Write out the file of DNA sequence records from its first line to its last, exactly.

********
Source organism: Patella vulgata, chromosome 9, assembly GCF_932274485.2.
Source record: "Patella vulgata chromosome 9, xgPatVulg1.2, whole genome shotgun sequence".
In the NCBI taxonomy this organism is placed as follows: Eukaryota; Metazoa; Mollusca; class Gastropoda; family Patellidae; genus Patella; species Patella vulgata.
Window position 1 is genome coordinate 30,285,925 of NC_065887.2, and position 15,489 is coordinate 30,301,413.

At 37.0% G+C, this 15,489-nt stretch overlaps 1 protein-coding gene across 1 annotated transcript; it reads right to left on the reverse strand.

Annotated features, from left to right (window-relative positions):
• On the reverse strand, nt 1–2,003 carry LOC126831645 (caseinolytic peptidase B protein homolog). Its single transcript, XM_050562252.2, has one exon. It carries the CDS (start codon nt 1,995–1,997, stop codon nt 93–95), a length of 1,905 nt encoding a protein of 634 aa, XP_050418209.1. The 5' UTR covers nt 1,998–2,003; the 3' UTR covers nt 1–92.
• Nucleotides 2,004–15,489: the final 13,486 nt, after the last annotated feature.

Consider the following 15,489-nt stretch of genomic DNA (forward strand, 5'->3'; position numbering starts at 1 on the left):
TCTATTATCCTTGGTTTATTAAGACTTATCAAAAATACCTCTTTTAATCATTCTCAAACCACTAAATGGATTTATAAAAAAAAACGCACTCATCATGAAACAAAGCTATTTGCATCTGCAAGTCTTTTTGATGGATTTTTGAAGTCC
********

Source organism: Patella vulgata, chromosome 9, assembly GCF_932274485.2.
Source record: "Patella vulgata chromosome 9, xgPatVulg1.2, whole genome shotgun sequence".
In the NCBI taxonomy this organism is placed as follows: Eukaryota; Metazoa; Mollusca; class Gastropoda; family Patellidae; genus Patella; species Patella vulgata.
Window position 1 is genome coordinate 30,285,925 of NC_065887.2, and position 15,489 is coordinate 30,301,413.

At 37.0% G+C, this 15,489-nt stretch overlaps 1 protein-coding gene across 1 annotated transcript; it reads right to left on the reverse strand.

Annotated features, from left to right (window-relative positions):
• On the reverse strand, nt 1–2,003 carry LOC126831645 (caseinolytic peptidase B protein homolog). Its single transcript, XM_050562252.2, has one exon. It carries the CDS (start codon nt 1,995–1,997, stop codon nt 93–95), a length of 1,905 nt encoding a protein of 634 aa, XP_050418209.1. The 5' UTR covers nt 1,998–2,003; the 3' UTR covers nt 1–92.
• Nucleotides 2,004–15,489: the final 13,486 nt, after the last annotated feature.

Consider the following 15,489-nt stretch of genomic DNA (forward strand, 5'->3'; position numbering starts at 1 on the left):
TCTATTATCCTTGGTTTATTAAGACTTATCAAAAATACCTCTTTTAATCATTCTCAAACCACTAAATGGATTTATAAAAAAAAACGCACTCATCATGAAACAAAGCTATTTGCATCTGCAAGTCTTTTTGATGGATTTTTGAAGTCC